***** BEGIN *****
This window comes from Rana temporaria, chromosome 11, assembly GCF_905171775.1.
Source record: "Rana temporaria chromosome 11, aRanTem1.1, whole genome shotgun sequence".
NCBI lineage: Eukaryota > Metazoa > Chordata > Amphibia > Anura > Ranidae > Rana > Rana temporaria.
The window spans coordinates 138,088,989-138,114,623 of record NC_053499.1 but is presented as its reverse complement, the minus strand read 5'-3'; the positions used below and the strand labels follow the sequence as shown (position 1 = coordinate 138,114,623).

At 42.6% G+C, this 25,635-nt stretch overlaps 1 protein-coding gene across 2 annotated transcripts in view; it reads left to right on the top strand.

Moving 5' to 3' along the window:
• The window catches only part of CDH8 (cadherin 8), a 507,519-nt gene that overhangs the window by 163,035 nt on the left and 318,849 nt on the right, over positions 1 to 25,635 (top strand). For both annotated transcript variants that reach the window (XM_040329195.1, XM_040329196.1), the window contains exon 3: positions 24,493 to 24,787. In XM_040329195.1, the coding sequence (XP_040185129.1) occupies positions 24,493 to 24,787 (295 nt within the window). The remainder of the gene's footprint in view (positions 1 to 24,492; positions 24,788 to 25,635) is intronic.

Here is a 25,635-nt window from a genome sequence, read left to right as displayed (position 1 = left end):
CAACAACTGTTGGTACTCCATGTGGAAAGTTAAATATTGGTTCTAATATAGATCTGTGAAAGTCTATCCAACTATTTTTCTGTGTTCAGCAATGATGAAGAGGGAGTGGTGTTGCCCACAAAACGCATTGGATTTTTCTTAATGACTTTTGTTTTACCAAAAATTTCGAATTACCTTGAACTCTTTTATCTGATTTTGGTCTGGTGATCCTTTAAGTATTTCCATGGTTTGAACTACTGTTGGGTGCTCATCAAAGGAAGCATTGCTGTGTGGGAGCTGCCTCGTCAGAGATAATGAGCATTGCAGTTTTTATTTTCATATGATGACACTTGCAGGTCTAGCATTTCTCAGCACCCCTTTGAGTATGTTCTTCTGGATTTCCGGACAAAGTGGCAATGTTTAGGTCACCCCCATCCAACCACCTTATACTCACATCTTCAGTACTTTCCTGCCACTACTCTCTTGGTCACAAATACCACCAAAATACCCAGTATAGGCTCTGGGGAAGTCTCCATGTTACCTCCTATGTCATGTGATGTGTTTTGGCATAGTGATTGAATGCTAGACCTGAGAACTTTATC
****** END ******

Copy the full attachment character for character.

This window comes from Rana temporaria, chromosome 11, assembly GCF_905171775.1.
Source record: "Rana temporaria chromosome 11, aRanTem1.1, whole genome shotgun sequence".
NCBI lineage: Eukaryota > Metazoa > Chordata > Amphibia > Anura > Ranidae > Rana > Rana temporaria.
The window spans coordinates 138,088,989-138,114,623 of record NC_053499.1 but is presented as its reverse complement, the minus strand read 5'-3'; the positions used below and the strand labels follow the sequence as shown (position 1 = coordinate 138,114,623).

At 42.6% G+C, this 25,635-nt stretch overlaps 1 protein-coding gene across 2 annotated transcripts in view; it reads left to right on the top strand.

Moving 5' to 3' along the window:
• The window catches only part of CDH8 (cadherin 8), a 507,519-nt gene that overhangs the window by 163,035 nt on the left and 318,849 nt on the right, over positions 1 to 25,635 (top strand). For both annotated transcript variants that reach the window (XM_040329195.1, XM_040329196.1), the window contains exon 3: positions 24,493 to 24,787. In XM_040329195.1, the coding sequence (XP_040185129.1) occupies positions 24,493 to 24,787 (295 nt within the window). The remainder of the gene's footprint in view (positions 1 to 24,492; positions 24,788 to 25,635) is intronic.

Here is a 25,635-nt window from a genome sequence, read left to right as displayed (position 1 = left end):
CAACAACTGTTGGTACTCCATGTGGAAAGTTAAATATTGGTTCTAATATAGATCTGTGAAAGTCTATCCAACTATTTTTCTGTGTTCAGCAATGATGAAGAGGGAGTGGTGTTGCCCACAAAACGCATTGGATTTTTCTTAATGACTTTTGTTTTACCAAAAATTTCGAATTACCTTGAACTCTTTTATCTGATTTTGGTCTGGTGATCCTTTAAGTATTTCCATGGTTTGAACTACTGTTGGGTGCTCATCAAAGGAAGCATTGCTGTGTGGGAGCTGCCTCGTCAGAGATAATGAGCATTGCAGTTTTTATTTTCATATGATGACACTTGCAGGTCTAGCATTTCTCAGCACCCCTTTGAGTATGTTCTTCTGGATTTCCGGACAAAGTGGCAATGTTTAGGTCACCCCCATCCAACCACCTTATACTCACATCTTCAGTACTTTCCTGCCACTACTCTCTTGGTCACAAATACCACCAAAATACCCAGTATAGGCTCTGGGGAAGTCTCCATGTTACCTCCTATGTCATGTGATGTGTTTTGGCATAGTGATTGAATGCTAGACCTGAGAACTTTATC